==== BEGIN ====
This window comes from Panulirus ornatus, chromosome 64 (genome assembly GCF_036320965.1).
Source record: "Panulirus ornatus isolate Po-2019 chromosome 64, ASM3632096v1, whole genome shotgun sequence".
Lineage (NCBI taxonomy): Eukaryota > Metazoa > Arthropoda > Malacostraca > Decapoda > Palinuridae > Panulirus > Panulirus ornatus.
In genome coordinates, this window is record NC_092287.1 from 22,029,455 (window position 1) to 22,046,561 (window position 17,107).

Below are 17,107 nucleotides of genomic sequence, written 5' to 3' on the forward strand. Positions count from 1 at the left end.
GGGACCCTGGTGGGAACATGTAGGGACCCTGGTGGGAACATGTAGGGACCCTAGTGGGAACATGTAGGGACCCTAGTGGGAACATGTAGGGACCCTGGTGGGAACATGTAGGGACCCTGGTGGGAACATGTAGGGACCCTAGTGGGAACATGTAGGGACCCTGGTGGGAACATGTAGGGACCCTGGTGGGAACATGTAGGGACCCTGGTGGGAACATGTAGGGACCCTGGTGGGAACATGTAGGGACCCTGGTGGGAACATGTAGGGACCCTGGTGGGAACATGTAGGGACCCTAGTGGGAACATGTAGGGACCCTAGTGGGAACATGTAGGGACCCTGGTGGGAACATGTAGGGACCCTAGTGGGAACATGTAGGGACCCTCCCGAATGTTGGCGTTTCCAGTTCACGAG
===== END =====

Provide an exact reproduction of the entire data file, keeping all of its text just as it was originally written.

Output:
This window comes from Panulirus ornatus, chromosome 64 (genome assembly GCF_036320965.1).
Source record: "Panulirus ornatus isolate Po-2019 chromosome 64, ASM3632096v1, whole genome shotgun sequence".
Lineage (NCBI taxonomy): Eukaryota > Metazoa > Arthropoda > Malacostraca > Decapoda > Palinuridae > Panulirus > Panulirus ornatus.
In genome coordinates, this window is record NC_092287.1 from 22,029,455 (window position 1) to 22,046,561 (window position 17,107).

Below are 17,107 nucleotides of genomic sequence, written 5' to 3' on the forward strand. Positions count from 1 at the left end.
GGGACCCTGGTGGGAACATGTAGGGACCCTGGTGGGAACATGTAGGGACCCTAGTGGGAACATGTAGGGACCCTAGTGGGAACATGTAGGGACCCTGGTGGGAACATGTAGGGACCCTGGTGGGAACATGTAGGGACCCTAGTGGGAACATGTAGGGACCCTGGTGGGAACATGTAGGGACCCTGGTGGGAACATGTAGGGACCCTGGTGGGAACATGTAGGGACCCTGGTGGGAACATGTAGGGACCCTGGTGGGAACATGTAGGGACCCTGGTGGGAACATGTAGGGACCCTAGTGGGAACATGTAGGGACCCTAGTGGGAACATGTAGGGACCCTGGTGGGAACATGTAGGGACCCTAGTGGGAACATGTAGGGACCCTCCCGAATGTTGGCGTTTCCAGTTCACGAG